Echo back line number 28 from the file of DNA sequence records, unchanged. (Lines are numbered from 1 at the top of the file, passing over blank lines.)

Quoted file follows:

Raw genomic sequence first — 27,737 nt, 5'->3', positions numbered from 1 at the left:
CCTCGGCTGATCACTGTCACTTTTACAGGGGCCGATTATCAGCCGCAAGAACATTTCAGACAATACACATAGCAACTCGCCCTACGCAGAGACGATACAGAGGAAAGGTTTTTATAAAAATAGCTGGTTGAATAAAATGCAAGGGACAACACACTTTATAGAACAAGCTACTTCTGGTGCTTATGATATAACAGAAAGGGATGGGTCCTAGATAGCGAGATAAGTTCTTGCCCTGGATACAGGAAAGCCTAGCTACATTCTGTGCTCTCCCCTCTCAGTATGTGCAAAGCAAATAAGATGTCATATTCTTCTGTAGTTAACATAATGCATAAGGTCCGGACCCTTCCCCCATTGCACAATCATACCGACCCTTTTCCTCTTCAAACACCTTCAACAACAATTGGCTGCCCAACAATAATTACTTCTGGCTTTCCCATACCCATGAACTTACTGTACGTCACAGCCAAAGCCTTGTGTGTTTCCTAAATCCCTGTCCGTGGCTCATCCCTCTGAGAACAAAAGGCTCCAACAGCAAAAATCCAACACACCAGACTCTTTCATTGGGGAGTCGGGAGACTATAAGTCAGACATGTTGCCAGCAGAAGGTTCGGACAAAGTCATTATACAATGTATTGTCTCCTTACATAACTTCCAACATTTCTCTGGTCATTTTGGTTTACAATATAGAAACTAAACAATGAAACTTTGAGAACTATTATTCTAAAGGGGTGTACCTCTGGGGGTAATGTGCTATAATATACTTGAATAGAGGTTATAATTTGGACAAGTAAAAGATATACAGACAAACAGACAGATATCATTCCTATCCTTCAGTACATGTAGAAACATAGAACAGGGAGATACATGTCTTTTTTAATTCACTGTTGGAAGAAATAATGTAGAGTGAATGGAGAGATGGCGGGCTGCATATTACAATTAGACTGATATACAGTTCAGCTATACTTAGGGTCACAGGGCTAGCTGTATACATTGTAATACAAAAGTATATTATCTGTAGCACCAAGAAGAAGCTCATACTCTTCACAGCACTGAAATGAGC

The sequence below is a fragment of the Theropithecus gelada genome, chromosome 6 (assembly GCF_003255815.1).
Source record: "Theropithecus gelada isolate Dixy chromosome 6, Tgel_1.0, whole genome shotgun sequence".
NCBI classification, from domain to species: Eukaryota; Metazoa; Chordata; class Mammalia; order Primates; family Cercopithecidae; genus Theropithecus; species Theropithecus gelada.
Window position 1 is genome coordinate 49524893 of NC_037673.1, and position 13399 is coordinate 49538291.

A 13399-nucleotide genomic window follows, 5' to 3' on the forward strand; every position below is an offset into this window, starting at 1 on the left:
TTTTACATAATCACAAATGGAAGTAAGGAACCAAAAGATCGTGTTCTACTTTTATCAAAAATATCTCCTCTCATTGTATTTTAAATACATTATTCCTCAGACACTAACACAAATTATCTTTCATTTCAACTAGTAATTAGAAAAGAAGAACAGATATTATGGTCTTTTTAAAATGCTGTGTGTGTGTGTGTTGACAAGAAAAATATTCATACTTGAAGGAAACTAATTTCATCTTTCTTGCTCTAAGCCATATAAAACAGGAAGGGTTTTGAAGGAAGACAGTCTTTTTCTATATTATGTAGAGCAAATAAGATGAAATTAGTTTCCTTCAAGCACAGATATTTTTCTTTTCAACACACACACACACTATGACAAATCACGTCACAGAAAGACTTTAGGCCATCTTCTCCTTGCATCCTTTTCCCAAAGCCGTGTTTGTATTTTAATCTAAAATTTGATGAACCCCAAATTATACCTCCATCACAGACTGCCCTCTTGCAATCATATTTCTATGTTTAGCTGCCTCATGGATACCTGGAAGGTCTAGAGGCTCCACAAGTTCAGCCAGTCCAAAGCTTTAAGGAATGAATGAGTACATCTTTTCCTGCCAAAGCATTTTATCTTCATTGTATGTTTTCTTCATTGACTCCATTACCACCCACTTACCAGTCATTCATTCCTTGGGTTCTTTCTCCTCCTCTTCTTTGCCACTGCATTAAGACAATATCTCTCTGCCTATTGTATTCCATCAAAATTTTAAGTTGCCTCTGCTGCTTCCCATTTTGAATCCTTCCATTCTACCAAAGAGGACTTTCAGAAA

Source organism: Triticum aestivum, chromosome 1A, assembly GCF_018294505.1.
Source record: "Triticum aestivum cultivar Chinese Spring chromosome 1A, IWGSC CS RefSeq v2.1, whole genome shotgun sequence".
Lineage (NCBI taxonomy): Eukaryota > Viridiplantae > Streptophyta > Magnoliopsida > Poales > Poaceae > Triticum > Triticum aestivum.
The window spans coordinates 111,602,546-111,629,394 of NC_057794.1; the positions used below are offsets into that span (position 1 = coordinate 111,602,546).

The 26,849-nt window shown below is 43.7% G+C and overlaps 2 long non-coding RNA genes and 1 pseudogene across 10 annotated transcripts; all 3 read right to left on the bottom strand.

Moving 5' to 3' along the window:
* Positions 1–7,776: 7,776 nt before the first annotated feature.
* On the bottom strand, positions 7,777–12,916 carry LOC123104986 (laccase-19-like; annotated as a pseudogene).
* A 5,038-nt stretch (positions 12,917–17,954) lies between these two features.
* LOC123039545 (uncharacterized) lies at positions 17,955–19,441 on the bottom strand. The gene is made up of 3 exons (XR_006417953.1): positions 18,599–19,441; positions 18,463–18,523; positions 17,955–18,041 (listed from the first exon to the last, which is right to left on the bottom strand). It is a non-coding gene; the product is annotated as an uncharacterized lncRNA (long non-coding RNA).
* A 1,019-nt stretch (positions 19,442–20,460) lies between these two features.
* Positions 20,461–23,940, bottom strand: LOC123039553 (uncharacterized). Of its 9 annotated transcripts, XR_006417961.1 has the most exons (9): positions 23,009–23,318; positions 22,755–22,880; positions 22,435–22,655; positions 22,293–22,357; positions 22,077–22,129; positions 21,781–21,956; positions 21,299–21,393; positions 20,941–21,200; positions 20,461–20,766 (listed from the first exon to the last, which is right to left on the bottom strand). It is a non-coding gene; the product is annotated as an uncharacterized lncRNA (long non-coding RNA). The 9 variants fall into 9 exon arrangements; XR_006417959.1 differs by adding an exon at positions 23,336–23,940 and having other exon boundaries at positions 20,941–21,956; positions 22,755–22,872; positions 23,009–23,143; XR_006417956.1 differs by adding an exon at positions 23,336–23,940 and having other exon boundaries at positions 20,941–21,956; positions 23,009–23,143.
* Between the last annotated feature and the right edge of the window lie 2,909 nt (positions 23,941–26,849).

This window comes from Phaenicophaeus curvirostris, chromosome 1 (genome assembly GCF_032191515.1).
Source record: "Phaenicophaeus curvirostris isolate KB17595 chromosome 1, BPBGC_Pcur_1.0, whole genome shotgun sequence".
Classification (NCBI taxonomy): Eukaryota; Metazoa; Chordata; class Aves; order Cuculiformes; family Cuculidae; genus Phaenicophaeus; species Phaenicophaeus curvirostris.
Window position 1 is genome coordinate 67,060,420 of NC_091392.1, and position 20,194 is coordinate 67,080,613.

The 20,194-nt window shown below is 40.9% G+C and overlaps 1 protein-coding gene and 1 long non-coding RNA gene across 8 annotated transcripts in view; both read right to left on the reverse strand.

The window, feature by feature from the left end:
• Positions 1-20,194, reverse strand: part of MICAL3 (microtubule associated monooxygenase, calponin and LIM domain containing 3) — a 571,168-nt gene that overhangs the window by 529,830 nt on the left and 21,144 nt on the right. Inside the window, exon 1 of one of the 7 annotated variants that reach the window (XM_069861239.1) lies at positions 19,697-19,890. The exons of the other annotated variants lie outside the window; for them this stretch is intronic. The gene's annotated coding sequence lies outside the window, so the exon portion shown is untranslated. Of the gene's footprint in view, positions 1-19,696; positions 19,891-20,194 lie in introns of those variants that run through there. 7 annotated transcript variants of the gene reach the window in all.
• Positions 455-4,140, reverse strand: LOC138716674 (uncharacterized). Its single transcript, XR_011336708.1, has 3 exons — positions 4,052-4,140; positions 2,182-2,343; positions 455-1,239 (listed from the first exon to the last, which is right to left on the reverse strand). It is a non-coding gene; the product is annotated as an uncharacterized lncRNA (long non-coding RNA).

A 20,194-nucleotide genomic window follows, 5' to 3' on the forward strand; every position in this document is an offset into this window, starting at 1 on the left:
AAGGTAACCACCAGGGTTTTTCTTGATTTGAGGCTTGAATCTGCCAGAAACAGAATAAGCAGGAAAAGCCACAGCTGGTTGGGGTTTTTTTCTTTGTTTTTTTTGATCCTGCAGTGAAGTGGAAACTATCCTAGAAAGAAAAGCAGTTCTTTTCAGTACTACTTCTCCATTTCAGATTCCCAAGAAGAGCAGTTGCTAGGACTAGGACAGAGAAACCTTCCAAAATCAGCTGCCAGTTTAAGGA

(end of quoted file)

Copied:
• Positions 1-20,194, reverse strand: part of MICAL3 (microtubule associated monooxygenase, calponin and LIM domain containing 3) — a 571,168-nt gene that overhangs the window by 529,830 nt on the left and 21,144 nt on the right. Inside the window, exon 1 of one of the 7 annotated variants that reach the window (XM_069861239.1) lies at positions 19,697-19,890. The exons of the other annotated variants lie outside the window; for them this stretch is intronic. The gene's annotated coding sequence lies outside the window, so the exon portion shown is untranslated. Of the gene's footprint in view, positions 1-19,696; positions 19,891-20,194 lie in introns of those variants that run through there. 7 annotated transcript variants of the gene reach the window in all.